At the heart of this vibrant saga is a vast ship, the Ibis. Its destiny is a tumultuous voyage across the Indian Ocean; its purpose, to fight China’s vicious nineteenth-century Opium Wars. As for the crew, they are a motley array of sailors and stowaways, coolies and convicts.
In a time of colonial upheaval, fate has thrown together a diverse cast of Indians and Westerners, from a bankrupt raja to a widowed tribeswoman, from a mulatto American freedman to a freespirited French orphan. As their old family ties are washed away, they, like their historical counterparts, come to view themselves as jahaj-bhais, or ship-brothers. An unlikely dynasty is born, which will span continents, races, and generations.
Pages: 528 (hardback)
Publisher: Published October 14th 2008 by Farrar, Straus and Giroux
Rating: 10 out of 10
Source: Checked out of the library multiple times
Date Completed: August 23, 2013
As part of my constant enthusiasm for reading challenges, I signed up again for the Chunkster Reading Challenge this year and was excited for the new addition of a book club. One of the selections for this year was Sea of Poppies by Amitav Ghosh. I am about four months late with my participation, but I wanted to answer the questions posed on the challenge website. My short responses are below. Because of limited time and energy, I am not answering all of the questions.
Overall, I really loved the book. Initially the characters were hard to keep track of, but once they were all on the ship, the story took off. My favorite character was Deeti and I loved how so many scenes covered a variety of topics including social conventions, class, caste, colonialism, racism, and romance.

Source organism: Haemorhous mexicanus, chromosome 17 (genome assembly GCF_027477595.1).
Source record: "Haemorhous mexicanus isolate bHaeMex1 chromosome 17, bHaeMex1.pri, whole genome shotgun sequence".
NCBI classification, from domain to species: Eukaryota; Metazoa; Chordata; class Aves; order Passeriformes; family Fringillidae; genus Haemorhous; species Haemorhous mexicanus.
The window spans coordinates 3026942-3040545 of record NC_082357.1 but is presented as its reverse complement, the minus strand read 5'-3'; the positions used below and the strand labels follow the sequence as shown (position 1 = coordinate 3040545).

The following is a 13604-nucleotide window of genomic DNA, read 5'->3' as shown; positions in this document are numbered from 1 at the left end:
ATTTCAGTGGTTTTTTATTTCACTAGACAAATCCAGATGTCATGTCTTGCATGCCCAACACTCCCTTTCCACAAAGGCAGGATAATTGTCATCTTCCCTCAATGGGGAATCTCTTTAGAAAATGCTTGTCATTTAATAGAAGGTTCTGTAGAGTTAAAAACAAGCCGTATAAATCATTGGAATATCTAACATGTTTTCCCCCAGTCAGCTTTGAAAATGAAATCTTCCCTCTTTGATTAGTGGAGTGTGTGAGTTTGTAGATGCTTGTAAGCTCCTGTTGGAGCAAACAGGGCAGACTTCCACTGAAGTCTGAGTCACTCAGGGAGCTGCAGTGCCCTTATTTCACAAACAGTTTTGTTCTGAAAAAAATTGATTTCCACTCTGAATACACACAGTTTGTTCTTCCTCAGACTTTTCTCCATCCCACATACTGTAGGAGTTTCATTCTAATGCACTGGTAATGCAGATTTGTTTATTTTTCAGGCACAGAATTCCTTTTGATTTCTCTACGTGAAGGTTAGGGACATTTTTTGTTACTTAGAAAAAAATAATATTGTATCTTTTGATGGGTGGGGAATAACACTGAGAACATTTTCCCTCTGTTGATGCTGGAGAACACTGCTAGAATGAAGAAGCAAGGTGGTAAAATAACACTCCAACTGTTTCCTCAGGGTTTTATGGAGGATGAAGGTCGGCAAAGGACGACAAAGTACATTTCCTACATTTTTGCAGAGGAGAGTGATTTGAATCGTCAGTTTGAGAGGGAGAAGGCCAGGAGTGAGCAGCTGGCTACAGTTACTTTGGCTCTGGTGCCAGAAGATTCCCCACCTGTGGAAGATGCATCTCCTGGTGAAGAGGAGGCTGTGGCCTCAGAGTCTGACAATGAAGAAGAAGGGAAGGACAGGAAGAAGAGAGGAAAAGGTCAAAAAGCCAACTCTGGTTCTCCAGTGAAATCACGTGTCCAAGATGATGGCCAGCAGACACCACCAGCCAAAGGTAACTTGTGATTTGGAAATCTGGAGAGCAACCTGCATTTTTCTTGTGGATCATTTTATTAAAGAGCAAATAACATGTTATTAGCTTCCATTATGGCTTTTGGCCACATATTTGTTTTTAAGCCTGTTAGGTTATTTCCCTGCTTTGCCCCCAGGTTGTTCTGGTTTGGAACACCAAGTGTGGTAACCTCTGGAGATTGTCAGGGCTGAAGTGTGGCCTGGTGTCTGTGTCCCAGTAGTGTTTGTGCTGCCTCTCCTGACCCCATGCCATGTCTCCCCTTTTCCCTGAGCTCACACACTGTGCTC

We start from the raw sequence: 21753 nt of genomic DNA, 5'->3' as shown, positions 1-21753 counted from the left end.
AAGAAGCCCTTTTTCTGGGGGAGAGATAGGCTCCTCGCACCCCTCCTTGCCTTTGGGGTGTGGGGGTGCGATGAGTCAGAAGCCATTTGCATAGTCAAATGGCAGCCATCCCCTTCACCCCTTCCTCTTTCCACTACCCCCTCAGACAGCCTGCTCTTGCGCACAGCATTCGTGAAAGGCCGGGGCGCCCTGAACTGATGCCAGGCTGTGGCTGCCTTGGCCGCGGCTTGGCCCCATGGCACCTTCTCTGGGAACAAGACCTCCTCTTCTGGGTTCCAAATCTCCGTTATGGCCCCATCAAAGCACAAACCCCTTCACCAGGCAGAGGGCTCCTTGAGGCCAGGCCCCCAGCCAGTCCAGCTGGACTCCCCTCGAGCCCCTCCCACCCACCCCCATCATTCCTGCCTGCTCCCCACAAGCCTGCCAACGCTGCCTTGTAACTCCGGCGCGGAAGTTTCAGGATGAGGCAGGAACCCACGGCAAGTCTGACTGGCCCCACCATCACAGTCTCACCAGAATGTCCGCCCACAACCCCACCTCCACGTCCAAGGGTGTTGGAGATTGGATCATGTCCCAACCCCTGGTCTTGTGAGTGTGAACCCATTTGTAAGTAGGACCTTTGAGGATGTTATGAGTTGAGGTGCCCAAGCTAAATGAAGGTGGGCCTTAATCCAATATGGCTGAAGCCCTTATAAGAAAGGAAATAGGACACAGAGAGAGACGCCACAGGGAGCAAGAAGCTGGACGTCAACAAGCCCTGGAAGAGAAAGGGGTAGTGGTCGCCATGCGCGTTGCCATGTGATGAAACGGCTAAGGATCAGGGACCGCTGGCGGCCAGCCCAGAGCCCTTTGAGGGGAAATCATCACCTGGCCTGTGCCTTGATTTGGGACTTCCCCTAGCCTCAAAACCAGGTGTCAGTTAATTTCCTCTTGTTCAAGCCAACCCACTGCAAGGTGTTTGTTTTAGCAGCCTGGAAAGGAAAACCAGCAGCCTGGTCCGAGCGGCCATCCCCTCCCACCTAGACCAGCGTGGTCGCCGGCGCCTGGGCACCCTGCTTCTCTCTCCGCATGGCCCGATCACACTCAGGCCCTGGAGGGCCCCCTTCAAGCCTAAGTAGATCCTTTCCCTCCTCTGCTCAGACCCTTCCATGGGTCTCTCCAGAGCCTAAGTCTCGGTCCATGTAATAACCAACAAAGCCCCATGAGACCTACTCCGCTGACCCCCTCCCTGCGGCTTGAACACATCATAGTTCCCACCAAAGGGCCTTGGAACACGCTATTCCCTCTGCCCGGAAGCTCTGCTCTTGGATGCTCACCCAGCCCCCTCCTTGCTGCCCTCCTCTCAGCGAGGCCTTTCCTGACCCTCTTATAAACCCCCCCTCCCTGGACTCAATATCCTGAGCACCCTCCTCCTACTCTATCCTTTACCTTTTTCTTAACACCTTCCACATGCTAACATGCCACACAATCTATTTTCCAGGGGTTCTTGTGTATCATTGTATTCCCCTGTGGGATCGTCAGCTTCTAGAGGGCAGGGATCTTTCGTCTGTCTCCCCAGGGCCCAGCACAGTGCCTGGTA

- Have you read anything by this author before? If so what have you read and how does it compare to Sea of Poppies? I have not read anything by the author before.
- How does class and the caste system impact the relationships between the characters? A lot of the interactions were dictated by social norms. The characters did not seem to have genuine connection until they were on the ship where many conventions disappeared. However, even on the ship, there was a class and caste system in place.
- How are women's roles different from men's in Sea of Poppies? What common ground do Deeti, Paulette, and Munia share? This question requires a much longer response than I am able to provide now. The gender functions play a huge part of women's decision making in the book. In thinking about their lives, all of the female characters struggle with how to go outside the norm while being a woman. All three, Deeti, Paulette, and Munia are taking a scary journey for the chance to start over. As the journey continues, they bond with each other and share stories of themselves that reflect a new reality.
- Many of the lives Ghosh depicts are shaped by social and political forces beyond their control. What are some of these forces? Describe some of the individual acts of bravery, defiance, or deception that enable his characters to break free from what they see as their fate. Another heavy question which I will only answer partially. Some of the larger forces in play are colonialism and imperialism.
- How does the opium trade industry compare to modern-day drug trafficking versus the pharmaceutical industry? I am going to skip.
- There are two more novels in the trilogy. Do you have plans to read either of them? Both of them? Yes, I hope to read both of them
I am counting the book for the following challenges;